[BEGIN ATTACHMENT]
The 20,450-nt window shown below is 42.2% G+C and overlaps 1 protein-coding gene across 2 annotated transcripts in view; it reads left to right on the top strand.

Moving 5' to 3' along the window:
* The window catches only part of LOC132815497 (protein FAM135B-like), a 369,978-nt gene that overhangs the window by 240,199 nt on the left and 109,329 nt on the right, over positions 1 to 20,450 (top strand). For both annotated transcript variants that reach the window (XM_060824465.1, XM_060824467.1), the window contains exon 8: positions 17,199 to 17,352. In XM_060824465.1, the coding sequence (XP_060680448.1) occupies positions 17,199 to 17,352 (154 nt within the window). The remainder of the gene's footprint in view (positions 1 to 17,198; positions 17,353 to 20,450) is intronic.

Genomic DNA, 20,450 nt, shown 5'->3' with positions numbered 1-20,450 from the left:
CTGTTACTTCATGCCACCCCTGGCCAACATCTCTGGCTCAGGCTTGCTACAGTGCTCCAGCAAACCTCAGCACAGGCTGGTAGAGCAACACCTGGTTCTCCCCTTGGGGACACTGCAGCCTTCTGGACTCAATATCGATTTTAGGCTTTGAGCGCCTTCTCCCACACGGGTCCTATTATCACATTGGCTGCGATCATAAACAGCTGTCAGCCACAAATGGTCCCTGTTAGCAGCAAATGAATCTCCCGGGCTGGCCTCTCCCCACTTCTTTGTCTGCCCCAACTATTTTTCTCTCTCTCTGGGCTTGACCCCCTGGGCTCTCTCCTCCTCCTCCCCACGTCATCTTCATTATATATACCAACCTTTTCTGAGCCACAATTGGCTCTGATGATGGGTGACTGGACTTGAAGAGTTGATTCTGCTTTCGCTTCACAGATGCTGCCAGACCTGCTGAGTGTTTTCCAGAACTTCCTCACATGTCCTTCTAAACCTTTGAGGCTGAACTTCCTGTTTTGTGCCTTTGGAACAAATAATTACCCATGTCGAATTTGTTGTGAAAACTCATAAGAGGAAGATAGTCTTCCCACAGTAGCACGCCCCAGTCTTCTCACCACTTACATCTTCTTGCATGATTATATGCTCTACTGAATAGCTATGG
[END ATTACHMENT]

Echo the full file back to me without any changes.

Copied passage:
The 20,450-nt window shown below is 42.2% G+C and overlaps 1 protein-coding gene across 2 annotated transcripts in view; it reads left to right on the top strand.

Moving 5' to 3' along the window:
* The window catches only part of LOC132815497 (protein FAM135B-like), a 369,978-nt gene that overhangs the window by 240,199 nt on the left and 109,329 nt on the right, over positions 1 to 20,450 (top strand). For both annotated transcript variants that reach the window (XM_060824465.1, XM_060824467.1), the window contains exon 8: positions 17,199 to 17,352. In XM_060824465.1, the coding sequence (XP_060680448.1) occupies positions 17,199 to 17,352 (154 nt within the window). The remainder of the gene's footprint in view (positions 1 to 17,198; positions 17,353 to 20,450) is intronic.

Genomic DNA, 20,450 nt, shown 5'->3' with positions numbered 1-20,450 from the left:
CTGTTACTTCATGCCACCCCTGGCCAACATCTCTGGCTCAGGCTTGCTACAGTGCTCCAGCAAACCTCAGCACAGGCTGGTAGAGCAACACCTGGTTCTCCCCTTGGGGACACTGCAGCCTTCTGGACTCAATATCGATTTTAGGCTTTGAGCGCCTTCTCCCACACGGGTCCTATTATCACATTGGCTGCGATCATAAACAGCTGTCAGCCACAAATGGTCCCTGTTAGCAGCAAATGAATCTCCCGGGCTGGCCTCTCCCCACTTCTTTGTCTGCCCCAACTATTTTTCTCTCTCTCTGGGCTTGACCCCCTGGGCTCTCTCCTCCTCCTCCCCACGTCATCTTCATTATATATACCAACCTTTTCTGAGCCACAATTGGCTCTGATGATGGGTGACTGGACTTGAAGAGTTGATTCTGCTTTCGCTTCACAGATGCTGCCAGACCTGCTGAGTGTTTTCCAGAACTTCCTCACATGTCCTTCTAAACCTTTGAGGCTGAACTTCCTGTTTTGTGCCTTTGGAACAAATAATTACCCATGTCGAATTTGTTGTGAAAACTCATAAGAGGAAGATAGTCTTCCCACAGTAGCACGCCCCAGTCTTCTCACCACTTACATCTTCTTGCATGATTATATGCTCTACTGAATAGCTATGG